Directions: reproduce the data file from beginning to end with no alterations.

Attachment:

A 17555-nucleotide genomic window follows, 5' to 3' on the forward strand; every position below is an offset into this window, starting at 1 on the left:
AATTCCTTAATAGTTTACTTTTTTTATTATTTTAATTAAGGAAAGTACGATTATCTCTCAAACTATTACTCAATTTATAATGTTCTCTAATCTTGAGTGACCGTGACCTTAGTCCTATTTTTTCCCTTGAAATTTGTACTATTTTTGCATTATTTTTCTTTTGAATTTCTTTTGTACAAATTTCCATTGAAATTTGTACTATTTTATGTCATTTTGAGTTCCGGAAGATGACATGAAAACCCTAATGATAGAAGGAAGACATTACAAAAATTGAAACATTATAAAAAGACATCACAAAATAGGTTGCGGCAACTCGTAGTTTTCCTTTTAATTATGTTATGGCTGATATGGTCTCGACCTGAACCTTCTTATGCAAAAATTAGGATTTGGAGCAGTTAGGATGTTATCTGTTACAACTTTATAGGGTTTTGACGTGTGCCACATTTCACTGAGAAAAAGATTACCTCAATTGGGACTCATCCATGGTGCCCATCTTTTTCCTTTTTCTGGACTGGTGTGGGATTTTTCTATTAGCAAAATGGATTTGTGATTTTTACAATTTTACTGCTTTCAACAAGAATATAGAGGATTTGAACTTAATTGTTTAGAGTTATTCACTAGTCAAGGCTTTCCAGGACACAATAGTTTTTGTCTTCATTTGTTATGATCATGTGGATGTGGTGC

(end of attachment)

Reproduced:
A 17555-nucleotide genomic window follows, 5' to 3' on the forward strand; every position below is an offset into this window, starting at 1 on the left:
AATTCCTTAATAGTTTACTTTTTTTATTATTTTAATTAAGGAAAGTACGATTATCTCTCAAACTATTACTCAATTTATAATGTTCTCTAATCTTGAGTGACCGTGACCTTAGTCCTATTTTTTCCCTTGAAATTTGTACTATTTTTGCATTATTTTTCTTTTGAATTTCTTTTGTACAAATTTCCATTGAAATTTGTACTATTTTATGTCATTTTGAGTTCCGGAAGATGACATGAAAACCCTAATGATAGAAGGAAGACATTACAAAAATTGAAACATTATAAAAAGACATCACAAAATAGGTTGCGGCAACTCGTAGTTTTCCTTTTAATTATGTTATGGCTGATATGGTCTCGACCTGAACCTTCTTATGCAAAAATTAGGATTTGGAGCAGTTAGGATGTTATCTGTTACAACTTTATAGGGTTTTGACGTGTGCCACATTTCACTGAGAAAAAGATTACCTCAATTGGGACTCATCCATGGTGCCCATCTTTTTCCTTTTTCTGGACTGGTGTGGGATTTTTCTATTAGCAAAATGGATTTGTGATTTTTACAATTTTACTGCTTTCAACAAGAATATAGAGGATTTGAACTTAATTGTTTAGAGTTATTCACTAGTCAAGGCTTTCCAGGACACAATAGTTTTTGTCTTCATTTGTTATGATCATGTGGATGTGGTGC